A repository of Android apps have been discovered on Google’s Play Market whose sole purpose reportedly appears to be to severely overcharge users for mobile apps that provide very simple functionality available on low-cost or free apps. This finding coincides with the National Cybersecurity Month observed during October every year. It has given rise to a new form of cyber threat called fleeceware.
The new fleeceware has been discovered by Sophos Labs. Researchers state that the app developers take advantage of a business model available within the Play Market ecosystem in which users can download and use these apps at no charge for a short trial period. After the expiry of the trial period, if users download and install any of these apps, such apps charges the user. For normal apps, this costs only a fraction cost; but the publishers or developers of fraudulent apps routinely charge users premium amount (Rupees, Dollars, Euros, depending on the geographic region in which the user resides).
As far as these apps are concerned, Sophos researchers state that these do not appear to be malicious or contain malicious code; some of these apps may even have useful (if redundant) functionality. However, it’s hard to imagine that anyone who is charged hundreds of dollars for a simple barcode reader or photo filter would consider such an expense “potentially unwanted” – nobody desires this, obviously. Because these apps exist in a categorical grey area that is not overtly malware and thereby is not a potentially unwanted app (PUA), researchers state that they hence coined the term fleeceware, because their defining characteristic is that they hugely overcharge users for functionality that’s widely available in free or low-cost apps. Sophos is even said to have shared, a list of fifteen apps exhibiting the above behaviour, to Google. The internet giant also reportedly removed some of these apps, from the Play Store Researchers state that 14 of the 15 apps intimated to Google are now removed. Because the apps themselves are not found to be engaging in any kind of traditionally malicious activity, they have been found to defy the rules that would otherwise make it easy for Google to justify removing them from the Play Market. Their developers also seem to be very good at staying under the radar from security vendors. Even so, there are other characteristics of these apps that make them less-than-desirable, inform Sophos researchers.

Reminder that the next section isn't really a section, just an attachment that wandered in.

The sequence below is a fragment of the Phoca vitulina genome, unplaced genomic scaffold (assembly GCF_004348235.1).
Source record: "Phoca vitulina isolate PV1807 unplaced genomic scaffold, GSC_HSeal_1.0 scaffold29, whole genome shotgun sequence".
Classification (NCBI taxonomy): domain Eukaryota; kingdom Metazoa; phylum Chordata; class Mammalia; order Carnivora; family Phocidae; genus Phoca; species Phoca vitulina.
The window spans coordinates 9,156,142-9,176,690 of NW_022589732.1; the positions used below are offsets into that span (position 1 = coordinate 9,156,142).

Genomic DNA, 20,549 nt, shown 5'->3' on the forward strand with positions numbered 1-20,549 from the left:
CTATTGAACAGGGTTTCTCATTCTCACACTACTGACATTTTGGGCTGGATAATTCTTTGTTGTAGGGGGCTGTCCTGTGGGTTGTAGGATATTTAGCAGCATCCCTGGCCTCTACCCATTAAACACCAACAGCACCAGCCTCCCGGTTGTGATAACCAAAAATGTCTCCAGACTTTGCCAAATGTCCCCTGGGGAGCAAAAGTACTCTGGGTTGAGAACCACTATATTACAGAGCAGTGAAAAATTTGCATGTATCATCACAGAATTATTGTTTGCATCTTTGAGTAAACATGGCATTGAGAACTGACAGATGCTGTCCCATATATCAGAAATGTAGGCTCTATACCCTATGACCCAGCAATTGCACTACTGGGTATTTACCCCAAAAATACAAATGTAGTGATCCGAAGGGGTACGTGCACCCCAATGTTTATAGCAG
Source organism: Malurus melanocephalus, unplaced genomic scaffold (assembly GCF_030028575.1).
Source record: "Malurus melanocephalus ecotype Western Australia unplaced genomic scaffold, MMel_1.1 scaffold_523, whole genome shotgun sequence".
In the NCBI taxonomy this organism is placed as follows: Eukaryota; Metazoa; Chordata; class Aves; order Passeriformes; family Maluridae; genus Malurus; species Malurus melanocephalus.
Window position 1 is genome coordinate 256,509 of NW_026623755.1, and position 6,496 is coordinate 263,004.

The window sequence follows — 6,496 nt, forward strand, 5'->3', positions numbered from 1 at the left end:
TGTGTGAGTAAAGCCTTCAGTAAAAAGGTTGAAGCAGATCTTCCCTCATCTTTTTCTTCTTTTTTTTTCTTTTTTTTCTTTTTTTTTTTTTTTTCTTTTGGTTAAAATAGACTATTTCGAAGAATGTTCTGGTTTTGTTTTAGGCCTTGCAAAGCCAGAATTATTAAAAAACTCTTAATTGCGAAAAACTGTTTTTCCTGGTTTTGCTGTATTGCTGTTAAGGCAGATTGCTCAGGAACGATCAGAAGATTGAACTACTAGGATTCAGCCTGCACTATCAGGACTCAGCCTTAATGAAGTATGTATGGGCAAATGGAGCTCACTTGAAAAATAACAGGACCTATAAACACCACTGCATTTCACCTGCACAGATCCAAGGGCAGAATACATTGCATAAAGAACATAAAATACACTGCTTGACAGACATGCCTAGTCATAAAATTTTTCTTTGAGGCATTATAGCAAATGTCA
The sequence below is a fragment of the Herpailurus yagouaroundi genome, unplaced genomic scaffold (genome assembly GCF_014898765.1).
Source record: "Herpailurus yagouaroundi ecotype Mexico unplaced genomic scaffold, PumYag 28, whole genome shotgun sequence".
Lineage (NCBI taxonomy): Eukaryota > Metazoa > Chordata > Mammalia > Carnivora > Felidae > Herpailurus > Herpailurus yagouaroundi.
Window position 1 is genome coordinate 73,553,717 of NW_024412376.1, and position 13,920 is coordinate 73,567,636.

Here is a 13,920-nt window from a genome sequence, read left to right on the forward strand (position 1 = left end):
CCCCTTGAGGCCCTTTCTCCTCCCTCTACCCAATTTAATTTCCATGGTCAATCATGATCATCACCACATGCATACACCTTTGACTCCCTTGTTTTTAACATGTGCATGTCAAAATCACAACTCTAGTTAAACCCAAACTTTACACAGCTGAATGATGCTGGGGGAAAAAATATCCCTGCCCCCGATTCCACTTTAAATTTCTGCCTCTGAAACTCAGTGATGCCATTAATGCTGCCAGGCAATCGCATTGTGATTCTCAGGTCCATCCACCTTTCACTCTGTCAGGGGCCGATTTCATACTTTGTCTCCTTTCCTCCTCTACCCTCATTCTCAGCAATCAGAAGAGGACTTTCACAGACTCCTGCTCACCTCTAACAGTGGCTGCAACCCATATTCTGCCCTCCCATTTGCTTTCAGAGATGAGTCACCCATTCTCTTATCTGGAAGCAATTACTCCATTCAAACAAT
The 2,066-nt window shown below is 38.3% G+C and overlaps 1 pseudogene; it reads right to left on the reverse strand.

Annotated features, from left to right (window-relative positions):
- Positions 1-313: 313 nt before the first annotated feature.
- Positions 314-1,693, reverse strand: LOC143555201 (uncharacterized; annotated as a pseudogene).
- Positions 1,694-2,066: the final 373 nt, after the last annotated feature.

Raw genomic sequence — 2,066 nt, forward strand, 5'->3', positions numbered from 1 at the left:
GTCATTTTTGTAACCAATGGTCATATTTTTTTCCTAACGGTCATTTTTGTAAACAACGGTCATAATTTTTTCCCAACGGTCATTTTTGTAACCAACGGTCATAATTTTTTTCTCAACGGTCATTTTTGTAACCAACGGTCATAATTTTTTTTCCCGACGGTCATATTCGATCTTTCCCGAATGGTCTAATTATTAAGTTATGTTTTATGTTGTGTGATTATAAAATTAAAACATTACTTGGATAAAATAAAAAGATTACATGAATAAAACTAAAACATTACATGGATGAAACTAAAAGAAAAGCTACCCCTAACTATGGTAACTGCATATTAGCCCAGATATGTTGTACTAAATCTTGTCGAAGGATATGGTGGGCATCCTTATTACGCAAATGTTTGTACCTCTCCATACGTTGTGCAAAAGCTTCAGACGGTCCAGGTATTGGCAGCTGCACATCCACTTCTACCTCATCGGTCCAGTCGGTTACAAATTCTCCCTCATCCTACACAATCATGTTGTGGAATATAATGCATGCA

Nature of these apps is simple. In most cases, there are free alternatives from well-known vendors already available on the Play Market. “The makers of an app called Professional GIF Maker charges users €214.99 when the trial ends. We haven’t seen apps sold at this price before. It’s a business model that walks a fine ethical line, but it is apparently successful,” state researchers at Sophos. “Some percentage of users will fail to cancel the trial, even if they intend to do so, and the app makers earn their keep on the backs of users who forget to unsubscribe, or ask for a refund within the short window in which they can do so.” "From the user reviews on the Play Market store, it’s clear that many users who installed these apps and were subsequently charged extortionate fees are understandably furious. Users indicated that they were charged different amounts based on their geographic region. Some people are asking Google to take these apps down, and some want get a refund." add researchers. (Main image credit: Pixabay).